Reason and logic may indeed be a challenge to atheists, but even if it took a supreme being to account for it, it would not prove that that supreme being is identical with the Christian God. It may be any God.

      Morality: atheists may rely on a social contract to justify universal ethics. See John Rawls.

    • Bob Seidensticker

      Bob C:

      And how does the Christian worldview account for this? Just because you think so? Or would like to imagine it so?

      I’m afraid I’ll need a lot more evidence than that.

  • Bob Calvan

    And how does the Christian worldview account for this? Just because you think so? Or would like to imagine it so?

    Well if you wish study this read. Cornelus Van Till or Dr. Greg Bahnsen

    • Bob Seidensticker

      Thanks for the reading suggestion, but it’d be great if you could summarize the reasons why you (or van Till or Bahnsen) argue that Christianity account for creation, science, reason, logic, and morality.

      One caution: you often confuse theology with argument. Simply stating your views (“The Christian sees science supported by God in this way …”) doesn’t help. That’s an expression of your views, not an argument.

  • Bob Calvan

    That’s an expression of your views, not an argument.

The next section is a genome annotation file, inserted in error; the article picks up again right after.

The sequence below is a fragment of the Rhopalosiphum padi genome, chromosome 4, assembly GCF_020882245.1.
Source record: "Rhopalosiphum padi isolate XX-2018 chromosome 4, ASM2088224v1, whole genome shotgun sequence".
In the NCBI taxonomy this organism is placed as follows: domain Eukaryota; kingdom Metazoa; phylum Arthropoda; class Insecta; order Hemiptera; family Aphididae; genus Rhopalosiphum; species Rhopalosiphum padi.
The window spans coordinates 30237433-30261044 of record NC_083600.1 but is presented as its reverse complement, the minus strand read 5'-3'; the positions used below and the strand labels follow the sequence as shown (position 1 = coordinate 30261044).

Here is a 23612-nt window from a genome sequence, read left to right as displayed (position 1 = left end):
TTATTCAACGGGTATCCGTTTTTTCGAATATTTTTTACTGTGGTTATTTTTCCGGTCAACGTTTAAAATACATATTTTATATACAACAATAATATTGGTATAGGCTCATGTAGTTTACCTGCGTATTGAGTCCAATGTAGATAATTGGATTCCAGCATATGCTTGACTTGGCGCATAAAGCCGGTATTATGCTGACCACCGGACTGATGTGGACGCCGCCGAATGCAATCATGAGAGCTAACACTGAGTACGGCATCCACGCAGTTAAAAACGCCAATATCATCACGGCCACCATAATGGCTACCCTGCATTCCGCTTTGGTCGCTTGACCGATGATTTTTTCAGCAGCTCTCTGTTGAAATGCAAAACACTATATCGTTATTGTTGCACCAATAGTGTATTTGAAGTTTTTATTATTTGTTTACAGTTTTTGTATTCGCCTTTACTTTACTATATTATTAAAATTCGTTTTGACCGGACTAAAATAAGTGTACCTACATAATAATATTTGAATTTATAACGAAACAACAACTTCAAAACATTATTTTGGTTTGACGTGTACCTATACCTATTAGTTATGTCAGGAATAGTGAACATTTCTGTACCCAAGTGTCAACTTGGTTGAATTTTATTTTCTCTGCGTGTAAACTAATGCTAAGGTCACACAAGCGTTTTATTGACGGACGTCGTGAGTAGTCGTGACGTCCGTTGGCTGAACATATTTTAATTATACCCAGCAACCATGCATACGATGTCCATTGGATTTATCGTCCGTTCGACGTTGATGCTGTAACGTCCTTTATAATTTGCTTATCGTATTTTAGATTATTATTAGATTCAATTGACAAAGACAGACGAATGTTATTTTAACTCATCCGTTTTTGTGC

All we get from you is your admitted subjective relitive opinion. Which has no more weight or standard of absolute truth than any one else’s relivitve subjective opinion. In your worldview of relitivism that is all you got. Bankrupped,. As your leader Dawkins says:
    ” In the universe of blind and physical force and genetic replication some people are going to get hurt, and some people are gonig to get lucky. And you won’t find any rhyme or reason for it. Nor any justice. The universe we observe has precisely the properties we should expect if there is at the bottom no design, no purpose, no evil, no good, nothing but blind pityless indiference. DNA niether knows or cares. DNA is, and we dance to its music.”

    Pityless indiference.

    • Bob Seidensticker

      (Hmm. Someone’s being evasive. I guess some recent comment hit a nerve.)

      Which has no more weight or standard of absolute truth than any one else’s relivitve subjective opinion.

      Agreed. And yet I stumble through life about as well as anyone else. Similarly, scientists stumble through their day and continue to make marvelous discoveries that inform us about reality.